Former top boxing coach jailed for abuse of boys

A former top amateur boxing coach and convicted child abuser has been jailed for six-and-a-half years for buggery and sexually assaulting five teenage boys over a 13-year period.

Frank Mulligan (aged 63) of Mulladuff, Smithboro, Co. Monaghan, made some of his victims pray before and after the sex attacks, which he claimed was “God’s will”.

One complainant broke down in the witness box at Dublin Circuit Criminal Court and told the judge his life had been destroyed by Mulligan’s repeated sexual abuse and buggery of him on a date in late 1997.

The man said he’d been on a “path of self destruction” since the incidents, couldn’t hold down a job, had a troubled family life and had at times turned to alcohol, drugs and petty crime.

Garda Sean Grant agreed with Ms Iseult O’Malley SC, defending, that her client’s reputation as a leading boxing coach had been ruined, but added that Mulligan had showed no sign of remorse for his actions to date.

He agreed that Mulligan replaced his long-time alcohol addiction with a religious obsession after his mother died in 2008 and had been known to wander the streets of Monaghan at night praying.

Mulligan pleaded guilty to buggery of three boys and sexual and indecent assault of two others in different locations between January 1989 and July 2002. He was convicted of similar offences against other boys after a two-day trial in early 2008 and was jailed for seven years.

Judge Katherine Delahunt said that Mulligan had abused the trust and faith that the victims and their parents had put in him when he committed these “heinous” acts and added that they were carried out under the “veil of religion and pseudo-discipline”.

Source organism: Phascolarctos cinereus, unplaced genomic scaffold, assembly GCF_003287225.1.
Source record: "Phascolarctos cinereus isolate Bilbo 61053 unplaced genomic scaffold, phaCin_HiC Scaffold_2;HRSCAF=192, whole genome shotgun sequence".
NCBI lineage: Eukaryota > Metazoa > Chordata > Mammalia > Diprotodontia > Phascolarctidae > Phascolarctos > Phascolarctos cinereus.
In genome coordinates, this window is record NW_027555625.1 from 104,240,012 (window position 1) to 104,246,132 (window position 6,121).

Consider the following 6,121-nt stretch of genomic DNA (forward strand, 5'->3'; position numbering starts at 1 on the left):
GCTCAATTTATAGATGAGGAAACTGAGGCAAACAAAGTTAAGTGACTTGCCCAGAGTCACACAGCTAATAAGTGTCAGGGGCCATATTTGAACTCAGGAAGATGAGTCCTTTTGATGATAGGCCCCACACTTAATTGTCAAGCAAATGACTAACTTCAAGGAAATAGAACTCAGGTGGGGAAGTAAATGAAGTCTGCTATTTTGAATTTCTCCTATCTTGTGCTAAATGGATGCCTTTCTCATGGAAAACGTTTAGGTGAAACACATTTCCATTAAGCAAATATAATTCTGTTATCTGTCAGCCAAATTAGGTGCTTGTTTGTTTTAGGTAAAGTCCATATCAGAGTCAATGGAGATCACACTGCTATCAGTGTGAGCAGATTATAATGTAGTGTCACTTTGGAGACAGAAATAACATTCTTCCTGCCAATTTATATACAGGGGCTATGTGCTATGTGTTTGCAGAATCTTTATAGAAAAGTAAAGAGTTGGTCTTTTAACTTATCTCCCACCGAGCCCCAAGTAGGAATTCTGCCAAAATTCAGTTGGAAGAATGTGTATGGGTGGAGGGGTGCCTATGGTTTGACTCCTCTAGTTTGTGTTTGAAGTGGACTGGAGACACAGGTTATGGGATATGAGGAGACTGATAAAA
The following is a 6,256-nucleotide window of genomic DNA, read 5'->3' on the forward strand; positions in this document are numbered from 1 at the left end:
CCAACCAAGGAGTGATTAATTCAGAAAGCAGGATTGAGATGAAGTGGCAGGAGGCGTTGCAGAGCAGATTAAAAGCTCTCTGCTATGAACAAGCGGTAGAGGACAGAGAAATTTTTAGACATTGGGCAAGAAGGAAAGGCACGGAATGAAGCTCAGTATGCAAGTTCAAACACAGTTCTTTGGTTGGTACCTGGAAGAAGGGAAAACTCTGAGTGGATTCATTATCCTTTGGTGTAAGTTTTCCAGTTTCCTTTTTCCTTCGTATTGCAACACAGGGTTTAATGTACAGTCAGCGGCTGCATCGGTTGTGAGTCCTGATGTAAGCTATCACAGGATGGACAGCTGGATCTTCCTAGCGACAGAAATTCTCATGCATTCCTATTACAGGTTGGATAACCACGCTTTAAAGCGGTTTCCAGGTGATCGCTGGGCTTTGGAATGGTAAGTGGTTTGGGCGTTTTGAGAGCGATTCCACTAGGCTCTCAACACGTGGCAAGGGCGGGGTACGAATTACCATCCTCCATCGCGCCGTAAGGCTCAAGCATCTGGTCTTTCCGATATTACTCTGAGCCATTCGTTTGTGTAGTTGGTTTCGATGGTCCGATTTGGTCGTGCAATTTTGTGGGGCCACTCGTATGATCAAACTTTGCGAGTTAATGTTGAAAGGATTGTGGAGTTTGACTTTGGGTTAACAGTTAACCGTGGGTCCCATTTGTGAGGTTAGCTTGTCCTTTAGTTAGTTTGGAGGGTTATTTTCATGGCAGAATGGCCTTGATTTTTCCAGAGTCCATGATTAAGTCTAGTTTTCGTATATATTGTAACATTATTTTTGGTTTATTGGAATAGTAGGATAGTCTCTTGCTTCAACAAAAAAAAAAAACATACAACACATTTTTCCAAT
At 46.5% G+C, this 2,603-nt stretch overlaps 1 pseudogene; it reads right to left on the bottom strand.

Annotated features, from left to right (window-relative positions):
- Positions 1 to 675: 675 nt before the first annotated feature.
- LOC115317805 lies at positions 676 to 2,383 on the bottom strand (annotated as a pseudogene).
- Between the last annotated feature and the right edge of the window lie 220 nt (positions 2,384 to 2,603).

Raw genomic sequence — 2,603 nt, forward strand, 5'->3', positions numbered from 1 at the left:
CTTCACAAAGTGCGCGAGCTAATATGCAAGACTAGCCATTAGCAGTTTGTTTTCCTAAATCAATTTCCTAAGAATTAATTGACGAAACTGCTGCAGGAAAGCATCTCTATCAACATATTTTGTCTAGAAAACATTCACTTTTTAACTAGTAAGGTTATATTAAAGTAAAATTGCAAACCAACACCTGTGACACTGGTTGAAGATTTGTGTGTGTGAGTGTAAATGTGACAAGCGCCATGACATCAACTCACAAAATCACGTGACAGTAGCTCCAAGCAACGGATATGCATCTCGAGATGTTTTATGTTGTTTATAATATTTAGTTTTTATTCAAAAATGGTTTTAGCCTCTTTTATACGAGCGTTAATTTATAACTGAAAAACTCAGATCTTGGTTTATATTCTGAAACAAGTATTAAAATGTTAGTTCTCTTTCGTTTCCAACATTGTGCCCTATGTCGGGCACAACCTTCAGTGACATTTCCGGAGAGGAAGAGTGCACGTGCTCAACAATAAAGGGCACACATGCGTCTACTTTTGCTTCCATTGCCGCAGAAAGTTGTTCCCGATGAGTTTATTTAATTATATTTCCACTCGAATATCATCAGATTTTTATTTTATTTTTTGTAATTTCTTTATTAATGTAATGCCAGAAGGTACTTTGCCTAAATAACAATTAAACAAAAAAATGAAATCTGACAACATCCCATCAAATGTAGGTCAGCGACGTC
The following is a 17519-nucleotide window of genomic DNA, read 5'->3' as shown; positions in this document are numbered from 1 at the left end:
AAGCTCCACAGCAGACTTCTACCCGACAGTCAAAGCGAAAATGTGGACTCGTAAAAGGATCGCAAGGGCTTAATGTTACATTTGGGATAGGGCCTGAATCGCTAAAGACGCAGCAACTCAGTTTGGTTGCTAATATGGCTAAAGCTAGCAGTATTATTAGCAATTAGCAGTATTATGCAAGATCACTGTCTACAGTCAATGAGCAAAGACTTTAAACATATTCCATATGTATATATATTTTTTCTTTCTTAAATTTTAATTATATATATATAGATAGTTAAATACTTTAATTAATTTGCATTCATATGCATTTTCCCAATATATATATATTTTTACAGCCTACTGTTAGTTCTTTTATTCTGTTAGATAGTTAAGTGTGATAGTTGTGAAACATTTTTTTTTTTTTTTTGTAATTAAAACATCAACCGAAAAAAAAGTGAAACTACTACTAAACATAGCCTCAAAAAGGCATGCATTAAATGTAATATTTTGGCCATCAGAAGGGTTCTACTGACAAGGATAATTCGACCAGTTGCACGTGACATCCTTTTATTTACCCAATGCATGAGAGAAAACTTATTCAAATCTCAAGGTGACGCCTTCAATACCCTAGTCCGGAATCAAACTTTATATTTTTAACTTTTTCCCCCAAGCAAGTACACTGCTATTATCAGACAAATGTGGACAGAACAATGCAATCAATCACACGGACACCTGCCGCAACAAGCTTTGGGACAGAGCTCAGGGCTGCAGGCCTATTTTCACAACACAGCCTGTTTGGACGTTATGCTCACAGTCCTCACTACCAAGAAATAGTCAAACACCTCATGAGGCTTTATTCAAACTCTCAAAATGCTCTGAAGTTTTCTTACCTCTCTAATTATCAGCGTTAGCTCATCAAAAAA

“The suffering that each of these now men endured for your self-gratification cannot be understated and their suffering will continue into the future,” Judge Delahunt said before she added that the victim impact statements made tragic reading.

She acknowledged that Mulligan had been “a well-known and well-respected member of his community with well-publicised successes in boxing” and that this reputation has now been damaged.

Judge Delahunt accepted that Mulligan had been abused himself as a child, that he has since shown remorse for his actions and has indicated an intention to seek treatment upon his release.

She further accepted that although he initially denied the charges he ultimately pleaded guilty which meant that his victims “did not have to relive these horrors in the witness box”.

She ordered that he undergo seven years' post release supervision and attend for counselling as recommended by the probation service.


More in this Section

Irish scientists formulate key Covid-19 testing chemical Irish scientists formulate key Covid-19 testing chemical

NI reports three more Covid-19 deaths as it strengthens co-operation with HSENI reports three more Covid-19 deaths as it strengthens co-operation with HSE

Man arrested in connection with fatal Tipperary stabbing released without chargeMan arrested in connection with fatal Tipperary stabbing released without charge

One-man protest over Covid church closuresOne-man protest over Covid church closures


Lifestyle

As we are settling into our new routines of self isolation, staying at home and home schooling it feels that a whole new set of pressures is coming down the tracks.Mum's The Word: Pressure to be productive in a world of online classes

Shane Johnson was part of dance music group Fish Go Deep whose debut album spawned a UK chart hit. He recalls the creation of that landmark record.B-Side The Leeside: Cure and the Cause and the Lil' Hand that rocked the dancefloor

In a new daily feature, Arts editor Des O'Driscoll lists the best things on the box for the evening aheadWednesday's TV Highlights: Veg-growing tips, and a gripping kidnap drama feature among today's best

Dr Gero Baiarda dispels the biggest misconceptions.10 coronavirus myths tackled by a GP

More From The Irish Examiner